Primeval lava flows formed the massive canyons and gorge systems on Mars. Water was far too scarce on the red planet to have cut the gigantic valleys into the landscape. This is the conclusion of several years of study by Swiss ETH geoscientist Giovanni Leone. ETH Zurich is a leading university for technology and natural sciences.
An Italian astronomer in the 19th century first described „canali“ on Mars, a conspicuous net-like system of deep gorges known as the Noctis Labyrinthus located in the equatorial region of the planet. The gorge system, in turn, leads into another massive canyon, the Valles Marineris, which is 4,000 km long, 200 km wide and 7 km deep. Both of these together would span e.g. the US from East to West.
As these gorges resemble terrestrial canyons formed by water, most researchers assumed that immense flows of water must have carved the Noctis Labyrinthus and the Valles Marineris into the surface of Mars. Another possibility was that tectonic activity had created this largest rift valley on a planet in our solar system.
These assumptions were far from the mark, says Giovanni Leone, a specialist in planetary volcanism in the research group of ETH professor Paul Tackley. Only lava flows would have had the force and mass required to carve out these gigantic gorges. The study was recently published in the Journal of Volcanology and Geothermal Research.
In recent years, Leone has examined intensively the structure of these canyons and their outlets into the Ares Vallis and the Chryse Planitia, a massive plain on Mars’ low northern latitude. He examined thousands of high-resolution surface images taken by numerous Mars probes, including the latest from the Mars Reconnaissance Orbiter, and which are available on the image databases of the US Geological Survey.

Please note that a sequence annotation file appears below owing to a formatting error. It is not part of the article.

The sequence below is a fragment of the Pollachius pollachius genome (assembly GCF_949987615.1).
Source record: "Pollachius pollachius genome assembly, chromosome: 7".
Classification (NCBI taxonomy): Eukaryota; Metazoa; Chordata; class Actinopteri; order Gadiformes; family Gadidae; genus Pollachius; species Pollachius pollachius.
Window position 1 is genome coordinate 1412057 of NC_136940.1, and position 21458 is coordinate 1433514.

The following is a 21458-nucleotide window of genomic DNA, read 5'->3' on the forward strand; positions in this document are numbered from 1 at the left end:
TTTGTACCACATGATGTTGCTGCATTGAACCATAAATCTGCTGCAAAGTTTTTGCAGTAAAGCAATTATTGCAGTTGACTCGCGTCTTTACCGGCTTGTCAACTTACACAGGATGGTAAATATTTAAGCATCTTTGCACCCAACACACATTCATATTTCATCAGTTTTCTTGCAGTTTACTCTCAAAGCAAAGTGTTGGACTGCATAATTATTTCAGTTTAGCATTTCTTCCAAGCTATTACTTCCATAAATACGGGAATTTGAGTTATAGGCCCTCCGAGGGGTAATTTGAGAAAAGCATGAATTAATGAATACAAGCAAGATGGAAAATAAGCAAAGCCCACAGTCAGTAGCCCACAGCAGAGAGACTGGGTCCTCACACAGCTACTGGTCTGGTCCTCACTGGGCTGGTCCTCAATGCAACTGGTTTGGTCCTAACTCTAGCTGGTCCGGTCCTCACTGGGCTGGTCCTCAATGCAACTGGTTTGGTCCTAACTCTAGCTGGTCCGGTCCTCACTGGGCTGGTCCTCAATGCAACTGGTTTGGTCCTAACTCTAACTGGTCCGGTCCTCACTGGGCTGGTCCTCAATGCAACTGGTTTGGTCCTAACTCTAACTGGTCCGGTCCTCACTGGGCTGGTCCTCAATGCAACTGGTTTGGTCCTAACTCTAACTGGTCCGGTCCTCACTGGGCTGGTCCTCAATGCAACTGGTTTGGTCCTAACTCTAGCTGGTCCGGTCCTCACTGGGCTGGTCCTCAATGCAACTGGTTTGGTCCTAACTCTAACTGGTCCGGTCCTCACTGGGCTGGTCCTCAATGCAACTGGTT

His conclusion is unequivocal: „Everything that I observed on those images were structures of lava flows as we know them on Earth”, he emphasizes. „The typical indicators of erosion by water were not visible on any of them.”
Leone therefore does not completely rules out water as final formative force. Evidence of water, such as salt deposits in locations where water evaporated from the ground or signs of erosion on the alluvial fans of the landslides, are scarce but still existing.
Leone’s study could have far-reaching consequences. „If we suppose that lava formed the Noctis Labyrinthus and the Valles Marineris, then there has always been much less water on Mars than the research community has believed to date,” he says. The likelihood that life existed, or indeed still exists, on Mars is accordingly much lower.
With his study, the Italian is swimming against the current and perhaps dismantling a dogma in the process.
Leone G.: A network of lava tubes as the origin of Labyrinthus Noctis and Valles Marineris on Mars. Journal of Volcanology and Geothermal Research, 277 (2014).
Source: ETH Zurich
(01.07.2014, USA: 07.01.2014)